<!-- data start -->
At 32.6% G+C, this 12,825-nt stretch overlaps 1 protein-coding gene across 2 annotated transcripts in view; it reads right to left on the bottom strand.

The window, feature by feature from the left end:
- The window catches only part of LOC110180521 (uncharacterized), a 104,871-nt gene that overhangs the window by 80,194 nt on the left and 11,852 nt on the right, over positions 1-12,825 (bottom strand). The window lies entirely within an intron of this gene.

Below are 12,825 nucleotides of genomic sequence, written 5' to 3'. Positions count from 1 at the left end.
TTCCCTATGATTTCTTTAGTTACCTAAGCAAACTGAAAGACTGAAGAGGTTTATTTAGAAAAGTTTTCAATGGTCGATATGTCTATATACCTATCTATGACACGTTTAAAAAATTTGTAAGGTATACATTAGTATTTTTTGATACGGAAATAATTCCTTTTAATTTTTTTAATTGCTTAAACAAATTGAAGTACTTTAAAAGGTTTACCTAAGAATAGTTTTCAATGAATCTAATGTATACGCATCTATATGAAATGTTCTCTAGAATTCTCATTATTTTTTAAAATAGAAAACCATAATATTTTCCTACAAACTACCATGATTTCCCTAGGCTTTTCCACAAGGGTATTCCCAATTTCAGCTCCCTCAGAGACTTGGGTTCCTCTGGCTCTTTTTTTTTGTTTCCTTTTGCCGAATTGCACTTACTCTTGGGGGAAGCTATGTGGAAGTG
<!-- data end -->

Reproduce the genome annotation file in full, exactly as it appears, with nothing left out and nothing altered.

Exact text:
At 32.6% G+C, this 12,825-nt stretch overlaps 1 protein-coding gene across 2 annotated transcripts in view; it reads right to left on the bottom strand.

The window, feature by feature from the left end:
- The window catches only part of LOC110180521 (uncharacterized), a 104,871-nt gene that overhangs the window by 80,194 nt on the left and 11,852 nt on the right, over positions 1-12,825 (bottom strand). The window lies entirely within an intron of this gene.

Below are 12,825 nucleotides of genomic sequence, written 5' to 3'. Positions count from 1 at the left end.
TTCCCTATGATTTCTTTAGTTACCTAAGCAAACTGAAAGACTGAAGAGGTTTATTTAGAAAAGTTTTCAATGGTCGATATGTCTATATACCTATCTATGACACGTTTAAAAAATTTGTAAGGTATACATTAGTATTTTTTGATACGGAAATAATTCCTTTTAATTTTTTTAATTGCTTAAACAAATTGAAGTACTTTAAAAGGTTTACCTAAGAATAGTTTTCAATGAATCTAATGTATACGCATCTATATGAAATGTTCTCTAGAATTCTCATTATTTTTTAAAATAGAAAACCATAATATTTTCCTACAAACTACCATGATTTCCCTAGGCTTTTCCACAAGGGTATTCCCAATTTCAGCTCCCTCAGAGACTTGGGTTCCTCTGGCTCTTTTTTTTTGTTTCCTTTTGCCGAATTGCACTTACTCTTGGGGGAAGCTATGTGGAAGTG